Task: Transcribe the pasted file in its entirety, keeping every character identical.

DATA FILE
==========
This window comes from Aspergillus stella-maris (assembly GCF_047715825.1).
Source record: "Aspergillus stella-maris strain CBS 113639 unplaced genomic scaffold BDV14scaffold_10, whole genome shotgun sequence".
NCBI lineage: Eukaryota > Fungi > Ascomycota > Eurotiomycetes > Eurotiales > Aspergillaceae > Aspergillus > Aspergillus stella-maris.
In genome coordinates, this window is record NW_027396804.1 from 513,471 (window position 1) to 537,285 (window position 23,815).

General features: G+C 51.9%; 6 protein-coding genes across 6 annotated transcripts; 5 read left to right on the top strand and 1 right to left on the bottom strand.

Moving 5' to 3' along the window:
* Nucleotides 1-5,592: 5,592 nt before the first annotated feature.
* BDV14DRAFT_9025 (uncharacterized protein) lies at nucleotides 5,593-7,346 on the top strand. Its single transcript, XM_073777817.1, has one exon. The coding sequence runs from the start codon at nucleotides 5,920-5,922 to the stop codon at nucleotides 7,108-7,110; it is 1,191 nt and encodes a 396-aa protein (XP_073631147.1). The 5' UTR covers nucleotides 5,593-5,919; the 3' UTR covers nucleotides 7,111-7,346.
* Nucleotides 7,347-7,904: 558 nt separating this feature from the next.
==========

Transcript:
This window comes from Aspergillus stella-maris (assembly GCF_047715825.1).
Source record: "Aspergillus stella-maris strain CBS 113639 unplaced genomic scaffold BDV14scaffold_10, whole genome shotgun sequence".
NCBI lineage: Eukaryota > Fungi > Ascomycota > Eurotiomycetes > Eurotiales > Aspergillaceae > Aspergillus > Aspergillus stella-maris.
In genome coordinates, this window is record NW_027396804.1 from 513,471 (window position 1) to 537,285 (window position 23,815).

General features: G+C 51.9%; 6 protein-coding genes across 6 annotated transcripts; 5 read left to right on the top strand and 1 right to left on the bottom strand.

Moving 5' to 3' along the window:
* Nucleotides 1-5,592: 5,592 nt before the first annotated feature.
* BDV14DRAFT_9025 (uncharacterized protein) lies at nucleotides 5,593-7,346 on the top strand. Its single transcript, XM_073777817.1, has one exon. The coding sequence runs from the start codon at nucleotides 5,920-5,922 to the stop codon at nucleotides 7,108-7,110; it is 1,191 nt and encodes a 396-aa protein (XP_073631147.1). The 5' UTR covers nucleotides 5,593-5,919; the 3' UTR covers nucleotides 7,111-7,346.
* Nucleotides 7,347-7,904: 558 nt separating this feature from the next.